Yet when her mom had a tennis match scheduled, Pauly and her brothers bathed and dressed in clean white shirts and behaved as model imageschildren, seen and not heard. At the swanky tennis clubs, servers brought them food and drinks while their mother battled for another tennis trophy.

“People waited on us,” says Pauline. “We were little princes and a princess – until we went home to our hovel.”

Win or lose, Sylvia would take the kids back to their little house to carefully stow their pressed shirts and slacks for the next match. On days when Sylvia didn’t have a match scheduled, she and Pauly would go to the track at the local public high school, where Pauly would watch her mom hit tennis balls against a wall and run laps to stay in shape.

track-shoes-9068173“I’d go to sleep at the side of the track listening to the rhythm of her feet,” Pauline remembers. “[The sound] was comforting.”

In addition to the difficulties of day-to-day living, the family lived in terror knowing her father could appear at any time, wasted and ready to bully them.

“We’d hold our breath hoping Dad wouldn’t show up drunk and violent,” Pauline confides. “Sometimes we had to leave to get away from him, which was fun because the no-tell-motel would have a pool, [but other times] the police would have to come and take him away.”

Single motherhood, a struggling tennis career, and an abusive ex-husband ground Sylvia into deep depression, so she tried to lift her spirits by dating. If Pauly and her brothers came home to hear music playing, they knew to stay out of the house. If the music still played after her date left, they knew their mother’s dark mood would isolate her for the rest of the evening. After such nights, ten-year-old Pauly would coax her mother out of bed, assemble an outfit, and help dress her for work in the morning.

“School was awful,” Pauline admits. “I was always sleepy, and I was super thin because I ate terribly.”

At age 11, Pauly found her mother running around the house with a handful of pills threatening to kill herself. Not knowing what else to do, sheimages (3) called the police. When the cops arrived, she and her brothers hid, and Sylvia told the police there had been a misunderstanding. After the police left, the kids crawled out of their hiding places, and Pauly tucked her mom into bed.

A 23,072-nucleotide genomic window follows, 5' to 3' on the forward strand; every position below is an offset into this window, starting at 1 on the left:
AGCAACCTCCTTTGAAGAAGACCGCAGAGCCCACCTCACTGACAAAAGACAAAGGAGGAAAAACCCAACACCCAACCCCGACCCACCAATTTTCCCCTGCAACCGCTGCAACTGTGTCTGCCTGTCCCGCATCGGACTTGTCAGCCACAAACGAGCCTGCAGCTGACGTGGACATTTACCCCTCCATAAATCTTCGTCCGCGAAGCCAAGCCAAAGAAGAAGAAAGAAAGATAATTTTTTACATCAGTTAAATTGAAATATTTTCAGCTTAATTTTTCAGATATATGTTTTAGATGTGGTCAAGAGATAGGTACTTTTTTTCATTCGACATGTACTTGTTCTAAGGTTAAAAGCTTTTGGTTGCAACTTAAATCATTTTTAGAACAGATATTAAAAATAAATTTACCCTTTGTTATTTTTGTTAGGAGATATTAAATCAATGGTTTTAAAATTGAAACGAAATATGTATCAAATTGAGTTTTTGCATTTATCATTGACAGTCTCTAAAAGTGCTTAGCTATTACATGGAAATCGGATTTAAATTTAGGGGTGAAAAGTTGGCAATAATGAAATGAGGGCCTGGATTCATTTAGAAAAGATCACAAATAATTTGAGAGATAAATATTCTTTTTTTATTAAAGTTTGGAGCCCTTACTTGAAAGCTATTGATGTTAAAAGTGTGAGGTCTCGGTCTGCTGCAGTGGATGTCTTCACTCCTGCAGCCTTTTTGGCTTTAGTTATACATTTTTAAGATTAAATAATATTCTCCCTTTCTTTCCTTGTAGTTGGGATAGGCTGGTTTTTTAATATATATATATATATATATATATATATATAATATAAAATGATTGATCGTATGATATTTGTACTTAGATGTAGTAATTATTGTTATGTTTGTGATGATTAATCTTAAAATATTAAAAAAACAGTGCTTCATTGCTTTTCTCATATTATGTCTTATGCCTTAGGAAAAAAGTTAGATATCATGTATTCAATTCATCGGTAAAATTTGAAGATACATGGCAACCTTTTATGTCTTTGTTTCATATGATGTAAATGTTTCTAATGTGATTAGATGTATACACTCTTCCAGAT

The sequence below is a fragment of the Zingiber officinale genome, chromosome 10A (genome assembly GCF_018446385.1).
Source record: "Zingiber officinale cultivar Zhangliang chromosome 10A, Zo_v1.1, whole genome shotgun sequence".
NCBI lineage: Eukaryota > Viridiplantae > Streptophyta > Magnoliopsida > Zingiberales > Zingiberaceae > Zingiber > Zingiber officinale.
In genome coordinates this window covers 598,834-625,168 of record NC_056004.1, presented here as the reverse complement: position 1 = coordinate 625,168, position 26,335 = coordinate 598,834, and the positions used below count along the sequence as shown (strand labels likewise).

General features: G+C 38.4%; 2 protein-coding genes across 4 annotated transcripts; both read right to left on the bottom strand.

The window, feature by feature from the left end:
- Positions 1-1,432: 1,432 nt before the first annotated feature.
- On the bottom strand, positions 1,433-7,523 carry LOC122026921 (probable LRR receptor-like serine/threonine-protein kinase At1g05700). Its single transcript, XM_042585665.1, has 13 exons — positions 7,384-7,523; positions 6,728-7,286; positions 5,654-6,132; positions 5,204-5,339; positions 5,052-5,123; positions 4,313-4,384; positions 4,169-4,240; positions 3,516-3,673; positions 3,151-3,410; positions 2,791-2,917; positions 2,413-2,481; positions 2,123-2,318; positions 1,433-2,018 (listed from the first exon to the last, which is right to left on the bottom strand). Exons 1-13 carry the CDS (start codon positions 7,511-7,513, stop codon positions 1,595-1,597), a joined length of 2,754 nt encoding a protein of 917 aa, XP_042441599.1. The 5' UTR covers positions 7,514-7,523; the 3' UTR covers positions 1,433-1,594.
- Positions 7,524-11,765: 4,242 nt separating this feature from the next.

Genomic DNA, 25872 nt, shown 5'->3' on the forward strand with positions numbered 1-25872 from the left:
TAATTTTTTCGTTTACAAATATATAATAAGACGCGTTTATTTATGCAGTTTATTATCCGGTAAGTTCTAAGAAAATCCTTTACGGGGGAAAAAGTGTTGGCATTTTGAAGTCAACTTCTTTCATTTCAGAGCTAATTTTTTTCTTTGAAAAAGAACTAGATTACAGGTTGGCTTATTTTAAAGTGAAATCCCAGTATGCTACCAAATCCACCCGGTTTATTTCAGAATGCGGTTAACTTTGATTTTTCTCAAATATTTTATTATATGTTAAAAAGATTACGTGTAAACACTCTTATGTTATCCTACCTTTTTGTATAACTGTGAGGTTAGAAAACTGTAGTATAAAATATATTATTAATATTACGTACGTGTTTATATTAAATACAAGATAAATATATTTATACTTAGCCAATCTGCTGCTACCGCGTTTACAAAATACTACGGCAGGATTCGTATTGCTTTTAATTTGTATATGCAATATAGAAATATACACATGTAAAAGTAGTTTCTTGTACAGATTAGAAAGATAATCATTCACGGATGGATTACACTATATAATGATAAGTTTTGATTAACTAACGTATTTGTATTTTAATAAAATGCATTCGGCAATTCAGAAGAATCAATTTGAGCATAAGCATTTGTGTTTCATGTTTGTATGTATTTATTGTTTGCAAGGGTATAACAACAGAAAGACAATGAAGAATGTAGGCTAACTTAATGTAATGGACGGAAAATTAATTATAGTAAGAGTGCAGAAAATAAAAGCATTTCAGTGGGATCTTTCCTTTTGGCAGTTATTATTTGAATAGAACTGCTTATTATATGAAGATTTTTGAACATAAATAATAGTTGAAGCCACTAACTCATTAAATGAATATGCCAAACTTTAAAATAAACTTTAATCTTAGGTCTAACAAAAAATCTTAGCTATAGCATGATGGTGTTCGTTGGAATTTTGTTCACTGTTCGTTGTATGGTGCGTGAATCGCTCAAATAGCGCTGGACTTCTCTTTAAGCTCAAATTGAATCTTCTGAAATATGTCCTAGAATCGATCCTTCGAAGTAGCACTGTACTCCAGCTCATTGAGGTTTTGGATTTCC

The following morning, Pauly ran late for school, so she awakened her mother, set out Sylvia’s clothes for work, and left the house. That day, Pauly got into trouble with her teacher for falling asleep in class, so she decided to go home for a nap. A priest intercepted her and broke the news that her mom was in the hospital. In a daze, Pauly walked home from school. When she wandered into the bathroom, she found bright red blood splattered on the walls, in the bathtub, and smeared on the floor.

“I can still see it in my mind if I’m not careful,” Pauline confesses. “It was horrible.”

Worse, Frank and Geoff blamed their little sister for their mother’s suicide attempt, saying that calling the police the night before had pushed her over the edge.

images (1)Sylvia was taken to the psych ward at the hospital. At first, people from their church took in the kids, but as days turned to weeks, Pauly and her brothers became wards of the state of Washington. Fifteen-year-old Frank went to live in an orphanage, Geoff spent time at the Griffin Home for Boys, and Pauly lived with the Lazaras family in foster care. The Lazarases had a rifle range in their basement, and they taught Pauly how to shoot. They also generously shared their horses and took her on trail rides. After two weeks, Betty Rae and Bud Gross, the Lazaras’s next-door-neighbors, asked Pauly to live with them.